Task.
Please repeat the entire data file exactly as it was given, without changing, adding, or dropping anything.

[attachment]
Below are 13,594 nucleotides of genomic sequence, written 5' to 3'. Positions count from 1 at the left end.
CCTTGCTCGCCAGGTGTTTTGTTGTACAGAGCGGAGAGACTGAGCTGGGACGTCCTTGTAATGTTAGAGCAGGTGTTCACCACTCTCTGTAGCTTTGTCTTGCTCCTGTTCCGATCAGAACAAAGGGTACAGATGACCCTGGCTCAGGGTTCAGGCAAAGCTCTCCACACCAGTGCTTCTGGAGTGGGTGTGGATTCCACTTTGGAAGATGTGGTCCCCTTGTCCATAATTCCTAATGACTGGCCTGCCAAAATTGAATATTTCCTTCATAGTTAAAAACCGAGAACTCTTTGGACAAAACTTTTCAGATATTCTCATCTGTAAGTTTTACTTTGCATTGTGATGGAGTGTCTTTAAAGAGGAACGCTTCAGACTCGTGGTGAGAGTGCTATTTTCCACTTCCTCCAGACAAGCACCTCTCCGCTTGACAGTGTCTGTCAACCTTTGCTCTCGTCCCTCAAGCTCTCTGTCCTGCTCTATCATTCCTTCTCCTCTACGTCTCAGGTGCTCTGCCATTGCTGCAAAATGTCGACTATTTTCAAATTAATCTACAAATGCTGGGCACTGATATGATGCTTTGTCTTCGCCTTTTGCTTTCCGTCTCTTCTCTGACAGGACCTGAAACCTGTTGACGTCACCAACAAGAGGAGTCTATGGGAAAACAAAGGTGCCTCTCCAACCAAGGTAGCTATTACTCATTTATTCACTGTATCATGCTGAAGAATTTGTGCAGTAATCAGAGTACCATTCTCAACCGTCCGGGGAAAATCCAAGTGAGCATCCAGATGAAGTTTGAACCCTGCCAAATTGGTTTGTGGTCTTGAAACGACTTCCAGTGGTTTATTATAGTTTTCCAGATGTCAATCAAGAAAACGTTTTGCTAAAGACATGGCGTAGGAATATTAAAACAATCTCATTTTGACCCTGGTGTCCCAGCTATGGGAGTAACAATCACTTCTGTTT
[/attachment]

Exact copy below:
Below are 13,594 nucleotides of genomic sequence, written 5' to 3'. Positions count from 1 at the left end.
CCTTGCTCGCCAGGTGTTTTGTTGTACAGAGCGGAGAGACTGAGCTGGGACGTCCTTGTAATGTTAGAGCAGGTGTTCACCACTCTCTGTAGCTTTGTCTTGCTCCTGTTCCGATCAGAACAAAGGGTACAGATGACCCTGGCTCAGGGTTCAGGCAAAGCTCTCCACACCAGTGCTTCTGGAGTGGGTGTGGATTCCACTTTGGAAGATGTGGTCCCCTTGTCCATAATTCCTAATGACTGGCCTGCCAAAATTGAATATTTCCTTCATAGTTAAAAACCGAGAACTCTTTGGACAAAACTTTTCAGATATTCTCATCTGTAAGTTTTACTTTGCATTGTGATGGAGTGTCTTTAAAGAGGAACGCTTCAGACTCGTGGTGAGAGTGCTATTTTCCACTTCCTCCAGACAAGCACCTCTCCGCTTGACAGTGTCTGTCAACCTTTGCTCTCGTCCCTCAAGCTCTCTGTCCTGCTCTATCATTCCTTCTCCTCTACGTCTCAGGTGCTCTGCCATTGCTGCAAAATGTCGACTATTTTCAAATTAATCTACAAATGCTGGGCACTGATATGATGCTTTGTCTTCGCCTTTTGCTTTCCGTCTCTTCTCTGACAGGACCTGAAACCTGTTGACGTCACCAACAAGAGGAGTCTATGGGAAAACAAAGGTGCCTCTCCAACCAAGGTAGCTATTACTCATTTATTCACTGTATCATGCTGAAGAATTTGTGCAGTAATCAGAGTACCATTCTCAACCGTCCGGGGAAAATCCAAGTGAGCATCCAGATGAAGTTTGAACCCTGCCAAATTGGTTTGTGGTCTTGAAACGACTTCCAGTGGTTTATTATAGTTTTCCAGATGTCAATCAAGAAAACGTTTTGCTAAAGACATGGCGTAGGAATATTAAAACAATCTCATTTTGACCCTGGTGTCCCAGCTATGGGAGTAACAATCACTTCTGTTT